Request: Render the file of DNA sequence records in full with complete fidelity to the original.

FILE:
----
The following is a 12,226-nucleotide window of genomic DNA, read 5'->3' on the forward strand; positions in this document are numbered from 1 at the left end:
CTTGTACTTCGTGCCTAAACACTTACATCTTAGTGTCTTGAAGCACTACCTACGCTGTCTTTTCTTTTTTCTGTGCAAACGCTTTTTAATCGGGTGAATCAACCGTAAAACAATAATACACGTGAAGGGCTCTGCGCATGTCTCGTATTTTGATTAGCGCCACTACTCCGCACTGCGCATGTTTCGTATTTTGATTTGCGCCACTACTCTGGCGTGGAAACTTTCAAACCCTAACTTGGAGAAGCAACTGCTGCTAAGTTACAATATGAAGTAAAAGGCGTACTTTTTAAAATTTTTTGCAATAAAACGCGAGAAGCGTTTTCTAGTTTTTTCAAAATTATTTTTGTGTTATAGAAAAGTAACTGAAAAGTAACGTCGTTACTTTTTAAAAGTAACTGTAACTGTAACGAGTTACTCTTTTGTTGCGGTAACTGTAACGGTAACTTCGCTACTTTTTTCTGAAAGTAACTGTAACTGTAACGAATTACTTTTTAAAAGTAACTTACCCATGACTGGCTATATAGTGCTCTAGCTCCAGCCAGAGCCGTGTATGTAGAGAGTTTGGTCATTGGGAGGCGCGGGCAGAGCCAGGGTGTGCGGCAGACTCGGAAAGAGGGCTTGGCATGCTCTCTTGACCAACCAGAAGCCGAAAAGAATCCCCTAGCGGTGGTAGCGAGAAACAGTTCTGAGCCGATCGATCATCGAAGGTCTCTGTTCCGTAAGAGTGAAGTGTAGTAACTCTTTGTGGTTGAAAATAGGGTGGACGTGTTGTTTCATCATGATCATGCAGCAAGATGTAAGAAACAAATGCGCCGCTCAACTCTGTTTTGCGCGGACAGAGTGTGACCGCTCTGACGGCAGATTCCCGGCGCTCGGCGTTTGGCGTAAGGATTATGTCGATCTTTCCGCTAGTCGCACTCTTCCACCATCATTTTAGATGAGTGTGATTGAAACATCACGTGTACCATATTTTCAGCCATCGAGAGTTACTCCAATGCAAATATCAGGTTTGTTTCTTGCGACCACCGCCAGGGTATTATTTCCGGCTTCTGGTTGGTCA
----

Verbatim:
The following is a 12,226-nucleotide window of genomic DNA, read 5'->3' on the forward strand; positions in this document are numbered from 1 at the left end:
CTTGTACTTCGTGCCTAAACACTTACATCTTAGTGTCTTGAAGCACTACCTACGCTGTCTTTTCTTTTTTCTGTGCAAACGCTTTTTAATCGGGTGAATCAACCGTAAAACAATAATACACGTGAAGGGCTCTGCGCATGTCTCGTATTTTGATTAGCGCCACTACTCCGCACTGCGCATGTTTCGTATTTTGATTTGCGCCACTACTCTGGCGTGGAAACTTTCAAACCCTAACTTGGAGAAGCAACTGCTGCTAAGTTACAATATGAAGTAAAAGGCGTACTTTTTAAAATTTTTTGCAATAAAACGCGAGAAGCGTTTTCTAGTTTTTTCAAAATTATTTTTGTGTTATAGAAAAGTAACTGAAAAGTAACGTCGTTACTTTTTAAAAGTAACTGTAACTGTAACGAGTTACTCTTTTGTTGCGGTAACTGTAACGGTAACTTCGCTACTTTTTTCTGAAAGTAACTGTAACTGTAACGAATTACTTTTTAAAAGTAACTTACCCATGACTGGCTATATAGTGCTCTAGCTCCAGCCAGAGCCGTGTATGTAGAGAGTTTGGTCATTGGGAGGCGCGGGCAGAGCCAGGGTGTGCGGCAGACTCGGAAAGAGGGCTTGGCATGCTCTCTTGACCAACCAGAAGCCGAAAAGAATCCCCTAGCGGTGGTAGCGAGAAACAGTTCTGAGCCGATCGATCATCGAAGGTCTCTGTTCCGTAAGAGTGAAGTGTAGTAACTCTTTGTGGTTGAAAATAGGGTGGACGTGTTGTTTCATCATGATCATGCAGCAAGATGTAAGAAACAAATGCGCCGCTCAACTCTGTTTTGCGCGGACAGAGTGTGACCGCTCTGACGGCAGATTCCCGGCGCTCGGCGTTTGGCGTAAGGATTATGTCGATCTTTCCGCTAGTCGCACTCTTCCACCATCATTTTAGATGAGTGTGATTGAAACATCACGTGTACCATATTTTCAGCCATCGAGAGTTACTCCAATGCAAATATCAGGTTTGTTTCTTGCGACCACCGCCAGGGTATTATTTCCGGCTTCTGGTTGGTCA